You deserve to be paid more! Ask for the rates you deserve with these templates.
Time to talk about one of my favorite subjects: negotiating a higher rate. As freelancers, we’re business owners, and it’s on us to value our work, time, and skill set. The reality is, you don’t get what you don’t ask for. And if you’re not asking for more money, you’re never going to get it.
Every freelancer needs to regularly raise their rates, but this is especially true for women. In 2019, HoneyBook found that female entrepreneurs are making 26 percent less per project. Men are 4.5 times more likely to earn $150,000 compared to women; comparatively, And Co discovered in the same study that most women surveyed make less than $25,000 a year.
I find negotiating rates easier over email, and that’s easier to do when you’ve got templates to turn to.
1. Negotiating rates on the first assignment
I prefer to not quote a rate because then it’s a game of mind-reading bingo. What if I don’t ask for enough? Would the client find this low or high? Instead, I put the ball back in the client’s court to see what they say.
I’m excited to take on this [project/article]. Is there any room in the budget for a higher rate?
2. Negotiating a higher rate for regular assignments
Sometimes you need to revisit the rate on a regular column or writing assignment. Every few months, or after a few articles, ask your editor for a higher rate. Also, make sure that you’re keeping your editor happy by meeting deadlines with clean copy and having good communication with them.
I love [working on this assignment/writing this column]. So far, I’ve done [examples]. I was wondering, is there any room in your budget for a higher rate?
Thanks so much! I love working with you.
And I love this one from Tim Herrera:
“Thanks again for this assignment! I just wanted to ask: We’ve done X, Y, and Z stories together, and I’m wondering if with this new assignment we could revisit my rate? I’d love to be at around [rate]. Thanks!”
3. Negotiating a lower scope of work
Sometimes a client doesn’t have the budget to raise the rate. If you’re still interested in working with them, you can try negotiating a lower scope of work instead. But only do this if you really want to work with them — otherwise, say no to any assignments with them.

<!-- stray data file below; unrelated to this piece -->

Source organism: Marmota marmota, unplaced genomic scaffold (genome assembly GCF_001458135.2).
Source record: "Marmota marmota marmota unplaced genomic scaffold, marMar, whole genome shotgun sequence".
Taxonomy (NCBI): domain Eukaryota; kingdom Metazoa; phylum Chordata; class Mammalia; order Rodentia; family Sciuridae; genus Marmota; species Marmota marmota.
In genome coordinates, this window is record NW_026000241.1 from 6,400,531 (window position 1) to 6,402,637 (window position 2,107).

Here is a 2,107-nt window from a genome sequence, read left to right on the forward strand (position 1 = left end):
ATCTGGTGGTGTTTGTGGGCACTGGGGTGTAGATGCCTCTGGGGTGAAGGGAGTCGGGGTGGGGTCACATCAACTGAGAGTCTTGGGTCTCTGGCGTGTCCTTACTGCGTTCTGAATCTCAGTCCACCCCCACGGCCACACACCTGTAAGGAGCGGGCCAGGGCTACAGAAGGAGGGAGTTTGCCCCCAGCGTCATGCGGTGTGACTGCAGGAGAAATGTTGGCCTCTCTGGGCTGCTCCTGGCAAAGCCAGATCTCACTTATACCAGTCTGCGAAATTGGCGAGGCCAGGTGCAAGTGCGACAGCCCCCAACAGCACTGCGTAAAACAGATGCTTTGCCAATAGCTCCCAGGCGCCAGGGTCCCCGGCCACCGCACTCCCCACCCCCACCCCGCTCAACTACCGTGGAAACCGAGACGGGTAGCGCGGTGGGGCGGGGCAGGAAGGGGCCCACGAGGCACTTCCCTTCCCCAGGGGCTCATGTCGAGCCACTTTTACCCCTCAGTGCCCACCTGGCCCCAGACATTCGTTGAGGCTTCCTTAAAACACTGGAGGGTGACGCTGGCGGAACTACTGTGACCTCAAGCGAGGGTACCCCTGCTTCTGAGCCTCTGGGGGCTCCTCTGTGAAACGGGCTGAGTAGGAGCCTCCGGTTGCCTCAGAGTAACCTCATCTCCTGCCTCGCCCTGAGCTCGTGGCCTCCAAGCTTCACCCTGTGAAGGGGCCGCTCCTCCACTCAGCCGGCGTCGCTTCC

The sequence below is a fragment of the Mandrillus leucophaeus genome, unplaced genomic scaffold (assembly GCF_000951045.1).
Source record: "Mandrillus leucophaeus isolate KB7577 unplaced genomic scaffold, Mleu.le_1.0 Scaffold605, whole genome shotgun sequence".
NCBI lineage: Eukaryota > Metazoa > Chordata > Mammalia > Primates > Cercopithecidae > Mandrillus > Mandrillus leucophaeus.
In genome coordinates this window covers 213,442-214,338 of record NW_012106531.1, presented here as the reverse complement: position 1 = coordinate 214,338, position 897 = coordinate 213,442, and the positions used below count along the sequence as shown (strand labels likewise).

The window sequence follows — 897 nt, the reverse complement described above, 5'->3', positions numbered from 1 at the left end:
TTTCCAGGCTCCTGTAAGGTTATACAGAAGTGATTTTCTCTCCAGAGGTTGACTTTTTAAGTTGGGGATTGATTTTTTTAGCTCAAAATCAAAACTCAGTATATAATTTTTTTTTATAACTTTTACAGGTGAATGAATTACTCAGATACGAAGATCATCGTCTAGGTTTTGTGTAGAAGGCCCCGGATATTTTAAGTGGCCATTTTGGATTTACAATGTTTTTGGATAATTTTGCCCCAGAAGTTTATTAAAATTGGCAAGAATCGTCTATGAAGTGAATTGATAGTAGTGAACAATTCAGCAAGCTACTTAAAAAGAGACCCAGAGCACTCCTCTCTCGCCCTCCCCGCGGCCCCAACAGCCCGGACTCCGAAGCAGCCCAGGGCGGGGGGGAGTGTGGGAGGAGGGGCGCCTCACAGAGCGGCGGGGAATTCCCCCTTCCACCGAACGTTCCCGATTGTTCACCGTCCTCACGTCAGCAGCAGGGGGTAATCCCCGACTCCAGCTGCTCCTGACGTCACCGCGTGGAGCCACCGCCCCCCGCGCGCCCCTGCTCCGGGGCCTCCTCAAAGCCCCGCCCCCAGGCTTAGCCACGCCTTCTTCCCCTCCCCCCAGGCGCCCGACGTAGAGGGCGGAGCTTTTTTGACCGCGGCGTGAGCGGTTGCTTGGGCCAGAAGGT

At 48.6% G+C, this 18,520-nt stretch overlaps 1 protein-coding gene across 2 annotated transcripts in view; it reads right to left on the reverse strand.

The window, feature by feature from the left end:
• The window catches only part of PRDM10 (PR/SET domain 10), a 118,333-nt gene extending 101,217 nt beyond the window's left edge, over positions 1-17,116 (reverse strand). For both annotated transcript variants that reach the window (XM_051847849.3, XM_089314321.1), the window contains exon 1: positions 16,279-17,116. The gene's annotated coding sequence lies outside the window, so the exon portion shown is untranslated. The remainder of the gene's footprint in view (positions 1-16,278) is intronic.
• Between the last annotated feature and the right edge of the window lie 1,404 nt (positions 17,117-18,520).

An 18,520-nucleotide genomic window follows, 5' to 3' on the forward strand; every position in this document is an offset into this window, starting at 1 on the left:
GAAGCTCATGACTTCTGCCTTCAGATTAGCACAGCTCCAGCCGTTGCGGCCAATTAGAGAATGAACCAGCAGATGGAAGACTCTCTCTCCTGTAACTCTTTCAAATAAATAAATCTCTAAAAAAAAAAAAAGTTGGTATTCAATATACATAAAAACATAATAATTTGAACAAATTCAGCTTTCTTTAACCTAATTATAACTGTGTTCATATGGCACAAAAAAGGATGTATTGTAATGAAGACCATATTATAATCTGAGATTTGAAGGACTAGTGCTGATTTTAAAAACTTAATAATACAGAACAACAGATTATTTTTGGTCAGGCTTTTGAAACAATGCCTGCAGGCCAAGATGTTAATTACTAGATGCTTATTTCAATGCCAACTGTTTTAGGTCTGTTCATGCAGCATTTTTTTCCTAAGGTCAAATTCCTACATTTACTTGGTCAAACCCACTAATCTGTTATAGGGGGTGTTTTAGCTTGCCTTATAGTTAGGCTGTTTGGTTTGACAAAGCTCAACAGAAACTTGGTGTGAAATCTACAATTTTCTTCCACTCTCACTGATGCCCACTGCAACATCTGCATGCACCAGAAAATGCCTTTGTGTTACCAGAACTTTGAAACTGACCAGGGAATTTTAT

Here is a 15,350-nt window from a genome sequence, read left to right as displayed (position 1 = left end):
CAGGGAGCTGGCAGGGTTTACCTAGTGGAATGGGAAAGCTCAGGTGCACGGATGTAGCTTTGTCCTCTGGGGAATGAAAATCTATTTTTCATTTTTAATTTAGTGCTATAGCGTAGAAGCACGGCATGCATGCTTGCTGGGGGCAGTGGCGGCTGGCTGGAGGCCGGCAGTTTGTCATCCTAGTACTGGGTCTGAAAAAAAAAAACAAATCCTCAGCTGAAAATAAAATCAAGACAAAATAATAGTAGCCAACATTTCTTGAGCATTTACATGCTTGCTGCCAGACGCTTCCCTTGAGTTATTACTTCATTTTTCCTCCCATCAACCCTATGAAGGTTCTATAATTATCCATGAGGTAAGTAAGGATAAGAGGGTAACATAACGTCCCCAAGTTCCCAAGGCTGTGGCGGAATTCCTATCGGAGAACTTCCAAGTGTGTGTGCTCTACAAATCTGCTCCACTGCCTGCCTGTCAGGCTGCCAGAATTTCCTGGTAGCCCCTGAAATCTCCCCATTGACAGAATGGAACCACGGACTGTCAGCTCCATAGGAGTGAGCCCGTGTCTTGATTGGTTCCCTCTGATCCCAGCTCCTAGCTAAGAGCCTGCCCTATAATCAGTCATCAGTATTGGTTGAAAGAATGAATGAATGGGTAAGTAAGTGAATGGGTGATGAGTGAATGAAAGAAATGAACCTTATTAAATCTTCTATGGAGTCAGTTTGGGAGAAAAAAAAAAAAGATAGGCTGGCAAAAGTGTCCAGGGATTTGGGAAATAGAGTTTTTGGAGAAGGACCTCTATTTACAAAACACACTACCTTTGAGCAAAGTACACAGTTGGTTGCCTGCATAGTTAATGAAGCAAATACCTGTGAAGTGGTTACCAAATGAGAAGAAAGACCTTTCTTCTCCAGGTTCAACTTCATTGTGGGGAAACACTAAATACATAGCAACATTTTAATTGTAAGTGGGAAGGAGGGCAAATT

I would love to work with you, but that rate is below my fee. I’d like the rate to be around [price].
If that’s not possible, I would be happy to connect you with another freelancer who can accomplish this work.
Note: When you have a good client who isn’t paying enough, it’s time to let them go and refer them to another freelancer. If it’s a bad client who isn’t paying enough, throw them into the abyss.
4. Raising your rate because the scope of work has risen
Sometimes an assignment will exceed the scope of work you’ve agreed on. Don’t give them free labor.
I’m confident I can accomplish your goals, but this is outside of the scope of work previously agreed on. As per our [contract/email], I will deliver [x] per [date]. I can do [requested scope], but as it is outside of the contract, there will be budget changes. Are you okay paying more for the [outcome]?
5. Raising your rate because it’s time, quarterly, or at a specific time of year
I adjust my rates every so often to account for market inflation and new skills, which also allows me to provide you with better service! As of [date, my rate will be [price].
If this new rate doesn’t work for you, let me know. I can connect you with another freelancer who can complete this work for you.
Your Next Steps
Negotiation is a skill that takes practice. It takes time to get comfortable talking about money But you have to start somewhere. The next time you take on an assignment, ask for more. The next time a client or editor reaches out with more work, ask for more. You are running a business, not a contestant on The Price is Right.
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